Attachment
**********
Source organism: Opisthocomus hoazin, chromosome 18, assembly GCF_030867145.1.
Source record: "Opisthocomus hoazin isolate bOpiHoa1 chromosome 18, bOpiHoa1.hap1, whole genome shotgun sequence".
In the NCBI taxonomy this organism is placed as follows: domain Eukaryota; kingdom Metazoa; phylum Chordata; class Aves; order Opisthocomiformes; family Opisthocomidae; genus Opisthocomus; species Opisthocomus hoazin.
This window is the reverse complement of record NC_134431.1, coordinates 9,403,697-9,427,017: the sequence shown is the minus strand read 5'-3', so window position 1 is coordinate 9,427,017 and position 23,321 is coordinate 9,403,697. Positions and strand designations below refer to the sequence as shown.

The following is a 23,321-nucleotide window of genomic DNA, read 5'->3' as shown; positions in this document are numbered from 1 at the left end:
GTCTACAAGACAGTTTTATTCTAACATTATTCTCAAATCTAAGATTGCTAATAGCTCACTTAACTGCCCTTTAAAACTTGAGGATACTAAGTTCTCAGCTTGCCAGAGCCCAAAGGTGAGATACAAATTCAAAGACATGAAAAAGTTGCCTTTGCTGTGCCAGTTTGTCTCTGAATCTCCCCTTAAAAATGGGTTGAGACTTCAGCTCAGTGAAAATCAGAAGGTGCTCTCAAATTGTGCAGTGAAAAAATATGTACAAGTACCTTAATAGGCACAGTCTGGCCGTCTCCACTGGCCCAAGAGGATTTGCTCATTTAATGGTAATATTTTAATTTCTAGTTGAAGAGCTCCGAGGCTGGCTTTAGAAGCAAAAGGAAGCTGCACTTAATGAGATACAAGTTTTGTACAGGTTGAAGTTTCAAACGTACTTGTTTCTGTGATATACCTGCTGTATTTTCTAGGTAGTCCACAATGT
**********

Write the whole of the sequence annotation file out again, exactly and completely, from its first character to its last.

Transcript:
Source organism: Opisthocomus hoazin, chromosome 18, assembly GCF_030867145.1.
Source record: "Opisthocomus hoazin isolate bOpiHoa1 chromosome 18, bOpiHoa1.hap1, whole genome shotgun sequence".
In the NCBI taxonomy this organism is placed as follows: domain Eukaryota; kingdom Metazoa; phylum Chordata; class Aves; order Opisthocomiformes; family Opisthocomidae; genus Opisthocomus; species Opisthocomus hoazin.
This window is the reverse complement of record NC_134431.1, coordinates 9,403,697-9,427,017: the sequence shown is the minus strand read 5'-3', so window position 1 is coordinate 9,427,017 and position 23,321 is coordinate 9,403,697. Positions and strand designations below refer to the sequence as shown.

The following is a 23,321-nucleotide window of genomic DNA, read 5'->3' as shown; positions in this document are numbered from 1 at the left end:
GTCTACAAGACAGTTTTATTCTAACATTATTCTCAAATCTAAGATTGCTAATAGCTCACTTAACTGCCCTTTAAAACTTGAGGATACTAAGTTCTCAGCTTGCCAGAGCCCAAAGGTGAGATACAAATTCAAAGACATGAAAAAGTTGCCTTTGCTGTGCCAGTTTGTCTCTGAATCTCCCCTTAAAAATGGGTTGAGACTTCAGCTCAGTGAAAATCAGAAGGTGCTCTCAAATTGTGCAGTGAAAAAATATGTACAAGTACCTTAATAGGCACAGTCTGGCCGTCTCCACTGGCCCAAGAGGATTTGCTCATTTAATGGTAATATTTTAATTTCTAGTTGAAGAGCTCCGAGGCTGGCTTTAGAAGCAAAAGGAAGCTGCACTTAATGAGATACAAGTTTTGTACAGGTTGAAGTTTCAAACGTACTTGTTTCTGTGATATACCTGCTGTATTTTCTAGGTAGTCCACAATGT